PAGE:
I'm really having fun doing these black & white studies. After a few pages in my sketchbook, I've come up with a process.
I start by using an "ink blot" technique to provide the first layer. (This is where you squirt black acrylic ink onto one side of the page and then close the book to repeat a reverse image on the next side of the page, creating a spread).
Then, I'm using stencils with black ink. Then I add collage.
It's amazing how adding each step in the process informs the next step. Very freeing and fun!
OK. I took my own advice and started to paint these grind on large sheets of paper, rather than in my sketchbook. Just in case I wanted to frame them as works of art. I'm very happy about how this piece turned out.
Moving from a sketchbook to a larger format meant a change in scale. My sketchbook boxes were 2" x 2" and this piece is 2-1/2" x 2-1/2 inches. Overall, the paper is 14 x 17. A strange size but that's what my Strathmore Bristol paper pad measured.
I'm trying to use only supplies already in my stash but it's hard. I'm always wanting to try out new things but know that working in traditional sizes is the best approach because who can afford "custom" anything"!
Next time, I will order a pad in 9" x 12" that will find matting and a frame at an affordable cost.
Thanks to Jackie Schomburg who was my inspiration for this piece. I used her color palette and ideas for adding black shapes, but other than that, this piece is my own.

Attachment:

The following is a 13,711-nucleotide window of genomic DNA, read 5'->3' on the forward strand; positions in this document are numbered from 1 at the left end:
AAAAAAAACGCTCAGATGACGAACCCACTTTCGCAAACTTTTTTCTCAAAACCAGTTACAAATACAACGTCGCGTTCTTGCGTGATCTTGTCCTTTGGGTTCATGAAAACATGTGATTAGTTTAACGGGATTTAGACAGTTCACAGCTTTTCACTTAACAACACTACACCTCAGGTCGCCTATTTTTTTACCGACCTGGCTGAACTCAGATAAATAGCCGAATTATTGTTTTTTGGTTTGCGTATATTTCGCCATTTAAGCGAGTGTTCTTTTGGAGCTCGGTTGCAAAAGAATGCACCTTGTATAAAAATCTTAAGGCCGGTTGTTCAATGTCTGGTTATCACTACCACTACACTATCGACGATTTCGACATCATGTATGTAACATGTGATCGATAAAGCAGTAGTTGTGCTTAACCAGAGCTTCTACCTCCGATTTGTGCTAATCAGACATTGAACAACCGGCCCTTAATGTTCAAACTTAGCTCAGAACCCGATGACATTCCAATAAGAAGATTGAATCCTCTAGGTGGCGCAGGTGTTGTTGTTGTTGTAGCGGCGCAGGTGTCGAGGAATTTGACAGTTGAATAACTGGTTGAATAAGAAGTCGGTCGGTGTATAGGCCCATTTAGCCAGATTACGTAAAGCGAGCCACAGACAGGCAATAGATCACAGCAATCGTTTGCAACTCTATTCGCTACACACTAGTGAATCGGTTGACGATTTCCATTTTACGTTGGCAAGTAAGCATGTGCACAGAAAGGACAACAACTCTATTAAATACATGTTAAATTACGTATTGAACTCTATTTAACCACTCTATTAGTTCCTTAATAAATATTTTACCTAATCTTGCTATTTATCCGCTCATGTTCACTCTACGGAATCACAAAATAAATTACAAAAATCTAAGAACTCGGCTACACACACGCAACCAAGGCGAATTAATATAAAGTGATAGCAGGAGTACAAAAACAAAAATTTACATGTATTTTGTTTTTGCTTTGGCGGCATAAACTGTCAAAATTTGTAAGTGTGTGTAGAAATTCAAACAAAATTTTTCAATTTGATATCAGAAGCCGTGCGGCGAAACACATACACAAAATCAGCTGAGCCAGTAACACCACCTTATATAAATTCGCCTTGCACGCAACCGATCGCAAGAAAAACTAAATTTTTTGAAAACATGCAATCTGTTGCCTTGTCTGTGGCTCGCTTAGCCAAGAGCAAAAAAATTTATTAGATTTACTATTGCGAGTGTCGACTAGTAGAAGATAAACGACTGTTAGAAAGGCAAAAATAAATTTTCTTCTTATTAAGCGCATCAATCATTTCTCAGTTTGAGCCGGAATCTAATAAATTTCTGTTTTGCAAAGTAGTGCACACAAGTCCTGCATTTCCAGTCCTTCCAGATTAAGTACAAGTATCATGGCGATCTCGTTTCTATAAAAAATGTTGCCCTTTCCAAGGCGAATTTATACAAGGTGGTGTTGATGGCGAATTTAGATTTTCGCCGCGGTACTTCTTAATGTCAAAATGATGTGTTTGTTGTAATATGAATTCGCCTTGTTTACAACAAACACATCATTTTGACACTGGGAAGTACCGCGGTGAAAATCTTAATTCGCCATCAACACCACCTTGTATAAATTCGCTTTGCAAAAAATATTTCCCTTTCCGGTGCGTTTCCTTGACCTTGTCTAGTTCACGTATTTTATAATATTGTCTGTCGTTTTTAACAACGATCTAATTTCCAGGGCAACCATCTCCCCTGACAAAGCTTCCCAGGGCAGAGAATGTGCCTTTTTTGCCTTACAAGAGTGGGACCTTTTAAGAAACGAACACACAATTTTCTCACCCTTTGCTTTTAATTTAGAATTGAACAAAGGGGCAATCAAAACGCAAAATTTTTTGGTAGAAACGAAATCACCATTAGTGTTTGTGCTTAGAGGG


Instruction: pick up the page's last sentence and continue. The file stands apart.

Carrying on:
I am obsessed with painting in a grid format.
This is the third sketchbook that I am filling up with grid mixed media paintings. Some artists call then "grid journals" but I don't since I don't use words. The reason I love this format is because it allows me to easily experiment with color palettes, mark-making, collage, and other ways to create little pieces of art.
Each square (which is my favorite format) is only 2 inches. I don't think about each square but how all the squares interact with each other together. This gives me freedom not to over-think everything and as my eye roams around the piece, I see where I need more contrast, more marks, and more shapes. Every square turns out differently, even though I'm using the same paints and mark-making tools.
I think the reason I'm obsessed with this is that I can usually make 2 spreads a day and end up with something pleasing, but different than all the grids that I've done before. It's kind of like working in a series but since these paintings are enclosed in a sketchbook, hard to display in an exhibit.
Maybe I should start making these grids on large pieces of paper so they can be mounted and hung on a wall. What do you think?
Carol Ann Waugh
I am a mixed media artist and love color and texture!